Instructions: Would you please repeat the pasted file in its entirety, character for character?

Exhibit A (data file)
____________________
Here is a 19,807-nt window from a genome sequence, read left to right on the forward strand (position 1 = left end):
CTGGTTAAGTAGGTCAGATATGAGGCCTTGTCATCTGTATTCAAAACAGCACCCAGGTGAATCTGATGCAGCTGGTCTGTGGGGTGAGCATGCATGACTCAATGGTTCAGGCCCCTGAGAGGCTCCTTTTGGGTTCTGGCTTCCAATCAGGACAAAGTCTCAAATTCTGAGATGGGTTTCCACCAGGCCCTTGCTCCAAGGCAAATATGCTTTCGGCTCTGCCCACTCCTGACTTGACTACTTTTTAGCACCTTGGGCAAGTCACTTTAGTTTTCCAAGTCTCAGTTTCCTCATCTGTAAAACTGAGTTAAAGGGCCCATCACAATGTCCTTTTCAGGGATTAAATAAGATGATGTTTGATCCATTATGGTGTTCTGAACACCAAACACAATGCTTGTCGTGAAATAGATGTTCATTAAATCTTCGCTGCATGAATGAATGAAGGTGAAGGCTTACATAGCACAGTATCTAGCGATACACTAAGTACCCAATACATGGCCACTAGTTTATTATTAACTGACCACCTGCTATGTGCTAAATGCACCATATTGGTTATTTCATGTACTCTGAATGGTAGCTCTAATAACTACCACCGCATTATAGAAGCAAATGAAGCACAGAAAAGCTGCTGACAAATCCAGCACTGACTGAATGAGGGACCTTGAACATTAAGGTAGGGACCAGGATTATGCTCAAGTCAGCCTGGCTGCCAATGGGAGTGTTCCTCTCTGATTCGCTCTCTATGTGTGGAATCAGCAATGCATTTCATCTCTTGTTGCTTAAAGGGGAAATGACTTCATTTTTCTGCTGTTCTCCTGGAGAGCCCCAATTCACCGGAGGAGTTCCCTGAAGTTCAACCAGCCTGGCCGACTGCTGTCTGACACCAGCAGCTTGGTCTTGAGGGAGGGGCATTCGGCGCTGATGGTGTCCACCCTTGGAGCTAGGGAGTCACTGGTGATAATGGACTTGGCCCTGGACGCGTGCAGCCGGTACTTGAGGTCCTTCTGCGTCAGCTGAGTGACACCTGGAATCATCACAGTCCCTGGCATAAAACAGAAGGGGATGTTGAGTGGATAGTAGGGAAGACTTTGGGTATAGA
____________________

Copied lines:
Here is a 19,807-nt window from a genome sequence, read left to right on the forward strand (position 1 = left end):
CTGGTTAAGTAGGTCAGATATGAGGCCTTGTCATCTGTATTCAAAACAGCACCCAGGTGAATCTGATGCAGCTGGTCTGTGGGGTGAGCATGCATGACTCAATGGTTCAGGCCCCTGAGAGGCTCCTTTTGGGTTCTGGCTTCCAATCAGGACAAAGTCTCAAATTCTGAGATGGGTTTCCACCAGGCCCTTGCTCCAAGGCAAATATGCTTTCGGCTCTGCCCACTCCTGACTTGACTACTTTTTAGCACCTTGGGCAAGTCACTTTAGTTTTCCAAGTCTCAGTTTCCTCATCTGTAAAACTGAGTTAAAGGGCCCATCACAATGTCCTTTTCAGGGATTAAATAAGATGATGTTTGATCCATTATGGTGTTCTGAACACCAAACACAATGCTTGTCGTGAAATAGATGTTCATTAAATCTTCGCTGCATGAATGAATGAAGGTGAAGGCTTACATAGCACAGTATCTAGCGATACACTAAGTACCCAATACATGGCCACTAGTTTATTATTAACTGACCACCTGCTATGTGCTAAATGCACCATATTGGTTATTTCATGTACTCTGAATGGTAGCTCTAATAACTACCACCGCATTATAGAAGCAAATGAAGCACAGAAAAGCTGCTGACAAATCCAGCACTGACTGAATGAGGGACCTTGAACATTAAGGTAGGGACCAGGATTATGCTCAAGTCAGCCTGGCTGCCAATGGGAGTGTTCCTCTCTGATTCGCTCTCTATGTGTGGAATCAGCAATGCATTTCATCTCTTGTTGCTTAAAGGGGAAATGACTTCATTTTTCTGCTGTTCTCCTGGAGAGCCCCAATTCACCGGAGGAGTTCCCTGAAGTTCAACCAGCCTGGCCGACTGCTGTCTGACACCAGCAGCTTGGTCTTGAGGGAGGGGCATTCGGCGCTGATGGTGTCCACCCTTGGAGCTAGGGAGTCACTGGTGATAATGGACTTGGCCCTGGACGCGTGCAGCCGGTACTTGAGGTCCTTCTGCGTCAGCTGAGTGACACCTGGAATCATCACAGTCCCTGGCATAAAACAGAAGGGGATGTTGAGTGGATAGTAGGGAAGACTTTGGGTATAGA